United States Government/The Bill of Rights
First Amendment[edit | edit source]
"Congress shall make no law respecting an establishment of religion, or prohibiting the free exercise thereof; or abridging the freedom of speech, or of the press; or the right of the people peaceably to assemble, and to petition the government for a redress of grievances."
The First Amendment is the best-known amendment to most Americans. It provides for and guarantees certain fundamental and basic human rights, such as:
1. Freedom of religion. The amendment states: "Congress shall make no law respecting an establishment of religion, or prohibiting the free exercise thereof." This means that Congress cannot make one religion official, or require people to worship in a certain way. It also forbids Congress, Federal and State courts, and State legislatures from prohibiting any one religion from being practiced.
2. Freedom of speech and of the press. The amendment also guarantees that Americans have freedom of speech, and forbids both the Federal Government and State Governments from punishing a person for expressing their views. It also calls for the freedom of the press and bars the Government from interfering with/censoring the press. Therefor the government cannot control the press (i.e. controlling what the press publishes or punishing the same for publishing a particular article or airing on television or radio a particular segment/video.)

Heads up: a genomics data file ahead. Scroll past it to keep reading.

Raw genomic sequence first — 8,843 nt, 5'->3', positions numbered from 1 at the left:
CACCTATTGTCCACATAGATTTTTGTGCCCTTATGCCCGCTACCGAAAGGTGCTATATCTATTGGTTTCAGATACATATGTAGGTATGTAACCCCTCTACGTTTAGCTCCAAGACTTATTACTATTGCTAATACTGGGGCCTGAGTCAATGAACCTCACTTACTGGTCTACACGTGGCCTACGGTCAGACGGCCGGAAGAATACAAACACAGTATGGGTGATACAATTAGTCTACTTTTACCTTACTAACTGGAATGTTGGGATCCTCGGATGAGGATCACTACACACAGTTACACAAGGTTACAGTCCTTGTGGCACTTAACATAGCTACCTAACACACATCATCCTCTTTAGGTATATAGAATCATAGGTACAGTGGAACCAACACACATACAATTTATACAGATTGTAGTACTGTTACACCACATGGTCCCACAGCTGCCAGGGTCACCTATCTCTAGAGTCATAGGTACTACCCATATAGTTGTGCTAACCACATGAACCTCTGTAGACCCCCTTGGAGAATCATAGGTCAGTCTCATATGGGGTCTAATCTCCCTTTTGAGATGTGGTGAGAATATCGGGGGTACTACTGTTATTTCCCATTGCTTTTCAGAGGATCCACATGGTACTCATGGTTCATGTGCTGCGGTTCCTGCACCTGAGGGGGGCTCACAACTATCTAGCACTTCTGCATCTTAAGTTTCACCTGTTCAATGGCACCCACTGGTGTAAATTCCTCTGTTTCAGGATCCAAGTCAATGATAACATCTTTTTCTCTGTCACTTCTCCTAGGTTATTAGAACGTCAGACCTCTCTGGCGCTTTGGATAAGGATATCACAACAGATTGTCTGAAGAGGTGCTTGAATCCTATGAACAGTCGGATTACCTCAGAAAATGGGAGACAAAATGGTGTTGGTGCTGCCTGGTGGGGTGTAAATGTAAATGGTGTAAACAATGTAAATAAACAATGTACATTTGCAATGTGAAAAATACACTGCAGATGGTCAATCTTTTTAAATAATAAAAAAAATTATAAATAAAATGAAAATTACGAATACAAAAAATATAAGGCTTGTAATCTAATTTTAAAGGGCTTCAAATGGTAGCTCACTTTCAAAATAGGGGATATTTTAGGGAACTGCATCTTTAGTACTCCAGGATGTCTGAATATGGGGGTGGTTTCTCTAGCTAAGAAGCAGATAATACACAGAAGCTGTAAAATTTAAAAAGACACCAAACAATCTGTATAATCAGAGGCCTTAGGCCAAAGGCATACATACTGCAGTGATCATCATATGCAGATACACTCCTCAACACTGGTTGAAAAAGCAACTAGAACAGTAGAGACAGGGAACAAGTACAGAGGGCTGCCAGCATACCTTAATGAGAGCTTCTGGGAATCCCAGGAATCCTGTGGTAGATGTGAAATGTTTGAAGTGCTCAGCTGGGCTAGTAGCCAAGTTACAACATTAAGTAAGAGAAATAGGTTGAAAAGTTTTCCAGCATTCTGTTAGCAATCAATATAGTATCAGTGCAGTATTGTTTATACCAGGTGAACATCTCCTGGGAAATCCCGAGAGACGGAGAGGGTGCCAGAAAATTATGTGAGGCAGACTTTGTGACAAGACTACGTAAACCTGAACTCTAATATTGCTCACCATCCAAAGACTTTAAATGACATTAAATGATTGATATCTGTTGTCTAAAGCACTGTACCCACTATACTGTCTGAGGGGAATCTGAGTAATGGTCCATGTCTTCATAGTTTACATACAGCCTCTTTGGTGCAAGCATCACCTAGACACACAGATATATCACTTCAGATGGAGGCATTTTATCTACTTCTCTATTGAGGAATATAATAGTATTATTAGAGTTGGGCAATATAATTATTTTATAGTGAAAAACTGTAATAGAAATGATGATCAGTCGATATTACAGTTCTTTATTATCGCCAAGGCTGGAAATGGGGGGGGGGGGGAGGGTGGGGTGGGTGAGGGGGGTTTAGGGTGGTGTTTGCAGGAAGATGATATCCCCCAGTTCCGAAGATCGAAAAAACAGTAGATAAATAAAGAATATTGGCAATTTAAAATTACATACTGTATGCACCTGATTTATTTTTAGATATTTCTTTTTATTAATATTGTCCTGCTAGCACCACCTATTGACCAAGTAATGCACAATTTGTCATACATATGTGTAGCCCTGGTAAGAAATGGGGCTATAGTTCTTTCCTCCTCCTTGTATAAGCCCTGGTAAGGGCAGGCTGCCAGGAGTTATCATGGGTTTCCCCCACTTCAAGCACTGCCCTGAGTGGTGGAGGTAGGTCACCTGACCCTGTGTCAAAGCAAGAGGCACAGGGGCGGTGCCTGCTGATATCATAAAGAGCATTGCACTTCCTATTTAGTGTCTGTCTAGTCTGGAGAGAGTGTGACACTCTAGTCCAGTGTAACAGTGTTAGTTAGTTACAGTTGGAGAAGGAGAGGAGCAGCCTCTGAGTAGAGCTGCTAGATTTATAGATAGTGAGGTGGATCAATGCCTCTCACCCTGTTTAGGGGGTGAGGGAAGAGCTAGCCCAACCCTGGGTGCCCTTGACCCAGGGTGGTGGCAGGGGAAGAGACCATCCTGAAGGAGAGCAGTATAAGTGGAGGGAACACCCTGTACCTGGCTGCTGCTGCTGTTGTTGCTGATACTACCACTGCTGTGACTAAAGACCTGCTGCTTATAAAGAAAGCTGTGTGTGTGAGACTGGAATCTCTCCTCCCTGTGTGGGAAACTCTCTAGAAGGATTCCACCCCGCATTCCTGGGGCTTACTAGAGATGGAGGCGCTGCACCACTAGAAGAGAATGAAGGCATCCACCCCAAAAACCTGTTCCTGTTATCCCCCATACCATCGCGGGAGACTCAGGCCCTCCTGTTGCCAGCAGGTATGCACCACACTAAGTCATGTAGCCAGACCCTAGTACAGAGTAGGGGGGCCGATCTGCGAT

3. Freedom of assembly and petition. The amendment guarantees that the people have the right to assemble in a peaceful manner and to consult for their common good. This has also be interpreted by the courts to also guarantee freedom of association. It also states that Americans may petition the Federal Government for a redress of grievances.
Second Amendment[edit | edit source]
"A well regulated militia, being necessary to the security of a free state, the right of the people to keep and bear arms, shall not be infringed."